Just like other team members, the business's success is also in the hands of warehouse workers. Warehouse effectiveness depends on the effectiveness of warehouse workers, so this role is an important one. But this warehouse job is very challenging. Regardless of how hard it is, a warehouse worker ensures you get your products in the right shape and on time.
The hardworking warehouse workers are physically strong so that they can handle assigned tasks in the business's warehouse. They clear items present in the storage by cross-checking the list, ensuring the goods are properly packed and are in perfect condition before they leave the warehouse.
Warehouse workers also check the quality of stored goods and manage their entry and exit in the warehouse. For their hard work, they get $13.81 per hour. Some warehouses operate all day, so they may work on a twelve-hour shift. Some shifts are eight hours but don't assume that the job is a breeze. As you will move heavy objects here and there, you will develop some good hand-eye coordination and stamina.
There is more than meets the eye when it comes to being a driver/warehouse worker. For example, did you know that they make an average of $15.14 an hour? That's $31,481 a year!
Between 2018 and 2028, the career is expected to grow 4% and produce 32,600 job opportunities across the U.S.
There are certain skills that many driver/warehouse workers have in order to accomplish their responsibilities. By taking a look through resumes, we were able to narrow down the most common skills for a person in this position. We discovered that a lot of resumes listed mechanical skills, visual ability and hand–eye coordination.
When it comes to the most important skills required to be a driver/warehouse worker, we found that a lot of resumes listed 17.7% of driver/warehouse workers included customer service, while 9.6% of resumes included cdl, and 8.2% of resumes included delivery vehicle. Hard skills like these are helpful to have when it comes to performing essential job responsibilities.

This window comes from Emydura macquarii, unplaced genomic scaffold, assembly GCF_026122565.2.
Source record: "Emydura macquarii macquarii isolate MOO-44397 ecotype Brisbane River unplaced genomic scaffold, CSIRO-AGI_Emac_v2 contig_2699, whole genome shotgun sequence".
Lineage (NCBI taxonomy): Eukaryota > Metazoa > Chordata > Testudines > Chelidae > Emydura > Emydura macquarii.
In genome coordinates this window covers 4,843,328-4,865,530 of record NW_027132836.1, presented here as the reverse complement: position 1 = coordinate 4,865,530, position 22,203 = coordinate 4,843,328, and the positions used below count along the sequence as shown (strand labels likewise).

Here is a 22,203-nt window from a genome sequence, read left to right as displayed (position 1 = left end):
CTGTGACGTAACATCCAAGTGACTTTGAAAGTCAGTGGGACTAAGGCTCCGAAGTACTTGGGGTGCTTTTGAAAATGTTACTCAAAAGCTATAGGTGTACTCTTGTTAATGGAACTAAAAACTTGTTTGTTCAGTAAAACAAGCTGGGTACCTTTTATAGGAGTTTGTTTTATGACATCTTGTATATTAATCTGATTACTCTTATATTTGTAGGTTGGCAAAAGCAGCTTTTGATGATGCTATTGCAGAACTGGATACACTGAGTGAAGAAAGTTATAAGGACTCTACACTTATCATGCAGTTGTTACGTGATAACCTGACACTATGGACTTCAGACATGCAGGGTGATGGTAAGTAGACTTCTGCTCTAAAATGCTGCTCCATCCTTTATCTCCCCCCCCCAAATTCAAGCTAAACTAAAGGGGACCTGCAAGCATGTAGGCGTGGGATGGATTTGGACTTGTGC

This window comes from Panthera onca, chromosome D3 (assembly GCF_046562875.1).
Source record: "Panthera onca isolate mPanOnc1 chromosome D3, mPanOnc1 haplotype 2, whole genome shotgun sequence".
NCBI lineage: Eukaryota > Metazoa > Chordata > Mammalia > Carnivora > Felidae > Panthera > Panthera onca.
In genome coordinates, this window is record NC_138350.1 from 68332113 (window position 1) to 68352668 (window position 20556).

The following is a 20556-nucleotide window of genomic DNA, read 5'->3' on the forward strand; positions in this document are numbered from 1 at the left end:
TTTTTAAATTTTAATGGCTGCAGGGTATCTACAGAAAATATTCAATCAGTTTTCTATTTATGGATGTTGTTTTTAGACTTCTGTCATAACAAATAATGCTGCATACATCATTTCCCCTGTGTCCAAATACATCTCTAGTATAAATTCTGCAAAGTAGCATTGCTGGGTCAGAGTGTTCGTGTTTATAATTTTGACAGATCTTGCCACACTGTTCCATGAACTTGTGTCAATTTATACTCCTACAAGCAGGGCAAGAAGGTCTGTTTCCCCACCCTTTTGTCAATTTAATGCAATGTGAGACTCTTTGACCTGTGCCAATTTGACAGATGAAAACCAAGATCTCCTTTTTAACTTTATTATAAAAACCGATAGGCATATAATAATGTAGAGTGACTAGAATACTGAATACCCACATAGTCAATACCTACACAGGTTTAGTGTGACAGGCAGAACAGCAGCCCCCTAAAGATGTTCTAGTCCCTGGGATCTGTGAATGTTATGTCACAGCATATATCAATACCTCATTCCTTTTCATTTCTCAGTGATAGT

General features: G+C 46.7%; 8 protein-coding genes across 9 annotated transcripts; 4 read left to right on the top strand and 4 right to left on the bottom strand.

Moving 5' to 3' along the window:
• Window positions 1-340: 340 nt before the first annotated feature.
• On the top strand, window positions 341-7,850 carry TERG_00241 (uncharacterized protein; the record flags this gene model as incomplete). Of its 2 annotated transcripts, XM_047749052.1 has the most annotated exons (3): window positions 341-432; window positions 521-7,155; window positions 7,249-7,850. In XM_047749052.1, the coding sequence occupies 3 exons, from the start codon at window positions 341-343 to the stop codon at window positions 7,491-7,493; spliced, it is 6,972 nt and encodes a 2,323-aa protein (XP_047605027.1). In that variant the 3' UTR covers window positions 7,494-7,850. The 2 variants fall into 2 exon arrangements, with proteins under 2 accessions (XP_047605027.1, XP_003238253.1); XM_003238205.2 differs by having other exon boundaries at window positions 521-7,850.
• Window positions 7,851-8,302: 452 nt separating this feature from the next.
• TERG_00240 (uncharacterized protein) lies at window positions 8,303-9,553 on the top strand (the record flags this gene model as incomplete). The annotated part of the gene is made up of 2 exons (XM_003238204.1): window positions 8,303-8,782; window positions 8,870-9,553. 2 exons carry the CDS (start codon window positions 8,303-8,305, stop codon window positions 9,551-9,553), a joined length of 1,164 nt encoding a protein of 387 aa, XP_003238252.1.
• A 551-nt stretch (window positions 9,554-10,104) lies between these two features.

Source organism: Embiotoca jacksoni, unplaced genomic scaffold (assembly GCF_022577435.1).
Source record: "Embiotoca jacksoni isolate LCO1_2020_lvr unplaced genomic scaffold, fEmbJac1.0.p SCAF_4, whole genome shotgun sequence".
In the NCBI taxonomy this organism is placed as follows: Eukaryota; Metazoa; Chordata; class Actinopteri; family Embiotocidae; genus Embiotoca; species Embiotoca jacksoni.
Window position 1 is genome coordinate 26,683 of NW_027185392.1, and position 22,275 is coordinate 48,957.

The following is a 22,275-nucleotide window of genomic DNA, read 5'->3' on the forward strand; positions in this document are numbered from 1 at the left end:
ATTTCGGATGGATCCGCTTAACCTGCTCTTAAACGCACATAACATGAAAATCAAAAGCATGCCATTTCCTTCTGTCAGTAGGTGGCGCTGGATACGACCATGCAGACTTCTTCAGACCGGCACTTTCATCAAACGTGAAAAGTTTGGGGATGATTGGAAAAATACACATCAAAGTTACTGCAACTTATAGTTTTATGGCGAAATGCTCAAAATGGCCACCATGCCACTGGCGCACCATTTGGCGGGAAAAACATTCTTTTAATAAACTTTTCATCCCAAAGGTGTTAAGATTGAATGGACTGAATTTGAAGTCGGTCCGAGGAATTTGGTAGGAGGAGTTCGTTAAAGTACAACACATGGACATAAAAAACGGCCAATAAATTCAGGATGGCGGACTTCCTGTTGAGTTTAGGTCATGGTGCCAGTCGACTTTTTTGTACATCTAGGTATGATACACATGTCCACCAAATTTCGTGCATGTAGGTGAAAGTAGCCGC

When it comes to searching for a job, many search for a key term or phrase. Instead, it might be more helpful to search by industry, as you might be missing jobs that you never thought about in industries that you didn't even think offered positions related to the driver/warehouse worker job title. But what industry to start with? Most driver/warehouse workers actually find jobs in the retail and manufacturing industries.
If you're interested in becoming a driver/warehouse worker, one of the first things to consider is how much education you need. We've determined that 8.9% of driver/warehouse workers have a bachelor's degree. In terms of higher education levels, we found that 0.8% of driver/warehouse workers have master's degrees. Even though some driver/warehouse workers have a college degree, it's possible to become one with only a high school degree or GED.
Choosing the right major is always an important step when researching how to become a driver/warehouse worker. When we researched the most common majors for a driver/warehouse worker, we found that they most commonly earn high school diploma degrees or diploma degrees. Other degrees that we often see on driver/warehouse worker resumes include associate degree degrees or bachelor's degree degrees.
You may find that experience in other jobs will help you become a driver/warehouse worker. In fact, many driver/warehouse worker jobs require experience in a role such as warehouse worker. Meanwhile, many driver/warehouse workers also have previous career experience in roles such as driver or delivery driver.